That's not a knock on Federer that he was able to step in and take the lead at that time, but the competition was weak, and that's a fact. It's good to see a writer telling the truth instead of fluffing it up all the time.
Federer was lucky, but that doesn't mean he wasn't good. He was, he just didn't have the competition that merited this all time supremacy he's been credited for.
It was until nineteen year-old Nadal arrived that Federer was even presented a challenge, but, still a teenager he needed time on the tour, experience learning how to play and pace himself on the professional tour and experience playing a variety of players, surfaces, and styles.
This transition at a young age, regardless of talent, is evidenced by Jr. champs Monfils and Gasquet who weren't able to make that seamless a passage into the pro ranks.
So, it's ridiculous to say that any nineteen year-old should have been able to dominate a tour just as he was getting his own feet wet. Just like Federer didn't at his age, nor did del Potro. Even Pete didn't do it at nineteen. He won a major and then had a two to three hiatus while he learned how to manage playing on the professional tour.
The standards for Nadal are unbelievably high, especially considering that he is a moonballer that can only play on one surface.
That last part was an accusation I thought would be over after this year, but apparently not!
And IMO even if Nadal end up costing Federer some slam victories (like all rivals), that rivalry was important not only to give some much needed competition to peak Federer, but to eventually motivate him to rethink his game approach.
I feel maybe he should have rethinked his tennis even more (he would potencially have a better H2H if he had done it), but he always says the Nadal challenge was the thing that drove him to question his tennis, more than anything else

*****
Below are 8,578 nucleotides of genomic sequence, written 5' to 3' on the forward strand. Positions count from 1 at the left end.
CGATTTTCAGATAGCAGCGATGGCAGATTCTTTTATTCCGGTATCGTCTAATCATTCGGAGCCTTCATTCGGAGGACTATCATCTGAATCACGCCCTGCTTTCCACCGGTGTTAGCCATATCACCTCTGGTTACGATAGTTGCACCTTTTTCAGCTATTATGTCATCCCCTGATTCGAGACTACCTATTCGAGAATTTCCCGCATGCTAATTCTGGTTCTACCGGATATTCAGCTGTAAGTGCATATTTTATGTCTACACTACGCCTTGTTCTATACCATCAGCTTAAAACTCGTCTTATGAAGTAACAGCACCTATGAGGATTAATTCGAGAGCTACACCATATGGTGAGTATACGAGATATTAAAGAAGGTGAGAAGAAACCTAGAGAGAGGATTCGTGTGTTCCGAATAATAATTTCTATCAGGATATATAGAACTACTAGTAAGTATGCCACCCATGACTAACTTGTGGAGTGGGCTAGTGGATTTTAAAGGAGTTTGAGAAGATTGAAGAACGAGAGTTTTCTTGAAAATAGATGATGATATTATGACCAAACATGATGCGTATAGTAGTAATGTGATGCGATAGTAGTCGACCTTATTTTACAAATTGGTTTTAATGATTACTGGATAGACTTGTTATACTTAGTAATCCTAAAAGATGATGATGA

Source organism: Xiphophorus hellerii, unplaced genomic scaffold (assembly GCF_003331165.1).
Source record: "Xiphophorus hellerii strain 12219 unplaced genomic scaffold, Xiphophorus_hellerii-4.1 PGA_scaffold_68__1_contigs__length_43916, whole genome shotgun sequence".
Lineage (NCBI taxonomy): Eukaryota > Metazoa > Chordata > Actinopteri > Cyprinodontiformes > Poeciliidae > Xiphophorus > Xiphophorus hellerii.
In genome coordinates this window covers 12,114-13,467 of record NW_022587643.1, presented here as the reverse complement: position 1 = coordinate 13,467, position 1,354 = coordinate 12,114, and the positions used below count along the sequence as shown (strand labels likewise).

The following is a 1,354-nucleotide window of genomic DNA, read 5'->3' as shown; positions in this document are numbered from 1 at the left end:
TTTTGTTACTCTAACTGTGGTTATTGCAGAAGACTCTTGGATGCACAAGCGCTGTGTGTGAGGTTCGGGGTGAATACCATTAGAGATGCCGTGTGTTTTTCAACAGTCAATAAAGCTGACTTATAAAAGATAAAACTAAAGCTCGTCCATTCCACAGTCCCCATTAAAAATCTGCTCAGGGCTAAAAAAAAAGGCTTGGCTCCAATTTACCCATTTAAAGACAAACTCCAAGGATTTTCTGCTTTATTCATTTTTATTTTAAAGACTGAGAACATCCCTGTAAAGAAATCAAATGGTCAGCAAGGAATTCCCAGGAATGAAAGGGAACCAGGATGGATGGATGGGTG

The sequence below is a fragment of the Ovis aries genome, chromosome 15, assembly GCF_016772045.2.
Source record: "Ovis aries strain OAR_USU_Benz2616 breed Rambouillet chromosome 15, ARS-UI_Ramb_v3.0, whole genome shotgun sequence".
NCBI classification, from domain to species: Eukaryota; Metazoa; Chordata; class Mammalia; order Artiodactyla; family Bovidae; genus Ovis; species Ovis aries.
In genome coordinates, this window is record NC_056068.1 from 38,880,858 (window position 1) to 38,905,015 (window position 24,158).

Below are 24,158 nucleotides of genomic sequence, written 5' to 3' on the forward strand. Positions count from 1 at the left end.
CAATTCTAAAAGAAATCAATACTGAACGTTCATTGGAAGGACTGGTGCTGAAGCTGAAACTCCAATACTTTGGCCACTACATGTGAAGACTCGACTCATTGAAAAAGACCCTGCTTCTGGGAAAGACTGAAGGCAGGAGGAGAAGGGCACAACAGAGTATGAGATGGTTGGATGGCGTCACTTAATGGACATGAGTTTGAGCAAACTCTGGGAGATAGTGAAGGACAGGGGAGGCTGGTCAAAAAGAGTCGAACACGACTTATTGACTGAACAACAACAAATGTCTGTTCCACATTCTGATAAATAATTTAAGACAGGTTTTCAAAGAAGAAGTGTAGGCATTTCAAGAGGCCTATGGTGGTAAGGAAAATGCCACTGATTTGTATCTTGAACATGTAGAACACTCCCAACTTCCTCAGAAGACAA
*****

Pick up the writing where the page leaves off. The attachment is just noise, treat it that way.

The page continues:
Wow... Its a runaway. The Swiss "GOAT" with the WEAKEST competition:twisted:
If it's a fact that the competition was weak, you should be able to prove it. Go ahead.
You apparently don't know what moonballing is. Go to YouTube and check out some clips of Harold Solomon in action. The term was coined for his style of play.
I don't think Nadal is a moonballer.
That's what he's been accused of on this board countless times.
He is right actually. Agassi, Roddick, Ferrero, and Federer were the 4 slam winners that year and all were playing excellent tennis this year. Agassi and Federer are all time greats, Ferrero is a top 10 clay courter of the Open Era who was at his all time peak on clay but also playing some surprisingly top tennis on hard courts, and Roddick did the summer triple which only Nadal has done since.
Actually i thought the term was coined for Andrea jaegers style of play??
There's a whole article proving it was weak....everyone universally agrees it was a transitional period ....only here at federer warehouse is it a debate .
poor sampras`s **** , your fanatism blind your mind.
the american GOAT who won some wimbledons without face a TOP-20 PLAYER , LOLLLLLLLLLLLLL or had a main rival like agassi in drugs and 2 years out of tennis.
OR lost against nobodys on clay like delgado ROLFFFFFFFFFFMAOOO.
federer recovered the nº1 and won wimbledon against murray and djokovic with back problems , and sampras was destroyed by herwitt and safin in slams , player who were worst than peak nole and murray.
Exactly. Other than Nadal WHO has proven to consistently beat Roger? NOT even Djokovic, who in his best year, couldn't beat Roger on his worst surface. He's won a few times versus him in slams, but Fed has had him on ropes nearly every single time (minus his one AO loss of 2008 and the FO SF loss of 2012) DESPITE his being way past his best years. So what is this wonderful competition that Nadal has now which Federer didn't have. Federer at his peak beats every single one of these guys and MORE especially if AO hadn't changed to plexicushion.